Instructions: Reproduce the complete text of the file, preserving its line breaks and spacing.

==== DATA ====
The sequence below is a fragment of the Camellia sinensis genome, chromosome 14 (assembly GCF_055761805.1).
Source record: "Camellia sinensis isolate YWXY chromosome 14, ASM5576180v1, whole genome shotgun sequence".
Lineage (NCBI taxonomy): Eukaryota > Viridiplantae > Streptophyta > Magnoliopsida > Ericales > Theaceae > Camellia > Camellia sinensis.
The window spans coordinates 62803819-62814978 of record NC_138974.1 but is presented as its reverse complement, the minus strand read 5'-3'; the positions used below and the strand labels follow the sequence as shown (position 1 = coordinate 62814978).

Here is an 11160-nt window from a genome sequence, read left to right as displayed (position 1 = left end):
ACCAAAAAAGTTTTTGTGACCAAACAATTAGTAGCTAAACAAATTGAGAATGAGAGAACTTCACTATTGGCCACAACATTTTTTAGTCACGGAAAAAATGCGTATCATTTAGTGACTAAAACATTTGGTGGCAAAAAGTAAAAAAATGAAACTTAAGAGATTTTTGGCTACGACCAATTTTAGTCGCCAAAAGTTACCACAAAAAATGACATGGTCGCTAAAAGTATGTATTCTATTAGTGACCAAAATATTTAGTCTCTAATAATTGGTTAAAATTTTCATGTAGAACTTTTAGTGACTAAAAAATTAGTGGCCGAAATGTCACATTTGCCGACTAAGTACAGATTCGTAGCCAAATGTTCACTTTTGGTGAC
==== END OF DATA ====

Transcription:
The sequence below is a fragment of the Camellia sinensis genome, chromosome 14 (assembly GCF_055761805.1).
Source record: "Camellia sinensis isolate YWXY chromosome 14, ASM5576180v1, whole genome shotgun sequence".
Lineage (NCBI taxonomy): Eukaryota > Viridiplantae > Streptophyta > Magnoliopsida > Ericales > Theaceae > Camellia > Camellia sinensis.
The window spans coordinates 62803819-62814978 of record NC_138974.1 but is presented as its reverse complement, the minus strand read 5'-3'; the positions used below and the strand labels follow the sequence as shown (position 1 = coordinate 62814978).

Here is an 11160-nt window from a genome sequence, read left to right as displayed (position 1 = left end):
ACCAAAAAAGTTTTTGTGACCAAACAATTAGTAGCTAAACAAATTGAGAATGAGAGAACTTCACTATTGGCCACAACATTTTTTAGTCACGGAAAAAATGCGTATCATTTAGTGACTAAAACATTTGGTGGCAAAAAGTAAAAAAATGAAACTTAAGAGATTTTTGGCTACGACCAATTTTAGTCGCCAAAAGTTACCACAAAAAATGACATGGTCGCTAAAAGTATGTATTCTATTAGTGACCAAAATATTTAGTCTCTAATAATTGGTTAAAATTTTCATGTAGAACTTTTAGTGACTAAAAAATTAGTGGCCGAAATGTCACATTTGCCGACTAAGTACAGATTCGTAGCCAAATGTTCACTTTTGGTGAC